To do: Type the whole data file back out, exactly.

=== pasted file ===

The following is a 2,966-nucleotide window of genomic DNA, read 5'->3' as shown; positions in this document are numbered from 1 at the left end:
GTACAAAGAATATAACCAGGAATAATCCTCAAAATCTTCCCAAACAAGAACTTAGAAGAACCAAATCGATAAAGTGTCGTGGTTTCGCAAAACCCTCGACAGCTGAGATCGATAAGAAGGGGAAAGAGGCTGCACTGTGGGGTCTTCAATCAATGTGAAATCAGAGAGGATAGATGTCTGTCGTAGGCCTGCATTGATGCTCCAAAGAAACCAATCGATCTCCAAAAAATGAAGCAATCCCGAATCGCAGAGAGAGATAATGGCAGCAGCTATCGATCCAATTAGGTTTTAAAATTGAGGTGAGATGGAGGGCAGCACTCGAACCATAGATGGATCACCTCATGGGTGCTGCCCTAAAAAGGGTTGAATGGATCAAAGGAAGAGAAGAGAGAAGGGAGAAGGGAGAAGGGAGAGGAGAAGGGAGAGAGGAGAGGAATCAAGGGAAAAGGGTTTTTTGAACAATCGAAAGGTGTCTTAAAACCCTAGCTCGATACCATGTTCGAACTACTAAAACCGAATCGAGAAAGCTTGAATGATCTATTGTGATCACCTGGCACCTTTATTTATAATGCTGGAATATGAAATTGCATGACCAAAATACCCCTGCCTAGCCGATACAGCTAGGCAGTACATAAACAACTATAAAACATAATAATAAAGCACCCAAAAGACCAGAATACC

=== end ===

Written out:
The following is a 2,966-nucleotide window of genomic DNA, read 5'->3' as shown; positions in this document are numbered from 1 at the left end:
GTACAAAGAATATAACCAGGAATAATCCTCAAAATCTTCCCAAACAAGAACTTAGAAGAACCAAATCGATAAAGTGTCGTGGTTTCGCAAAACCCTCGACAGCTGAGATCGATAAGAAGGGGAAAGAGGCTGCACTGTGGGGTCTTCAATCAATGTGAAATCAGAGAGGATAGATGTCTGTCGTAGGCCTGCATTGATGCTCCAAAGAAACCAATCGATCTCCAAAAAATGAAGCAATCCCGAATCGCAGAGAGAGATAATGGCAGCAGCTATCGATCCAATTAGGTTTTAAAATTGAGGTGAGATGGAGGGCAGCACTCGAACCATAGATGGATCACCTCATGGGTGCTGCCCTAAAAAGGGTTGAATGGATCAAAGGAAGAGAAGAGAGAAGGGAGAAGGGAGAAGGGAGAGGAGAAGGGAGAGAGGAGAGGAATCAAGGGAAAAGGGTTTTTTGAACAATCGAAAGGTGTCTTAAAACCCTAGCTCGATACCATGTTCGAACTACTAAAACCGAATCGAGAAAGCTTGAATGATCTATTGTGATCACCTGGCACCTTTATTTATAATGCTGGAATATGAAATTGCATGACCAAAATACCCCTGCCTAGCCGATACAGCTAGGCAGTACATAAACAACTATAAAACATAATAATAAAGCACCCAAAAGACCAGAATACC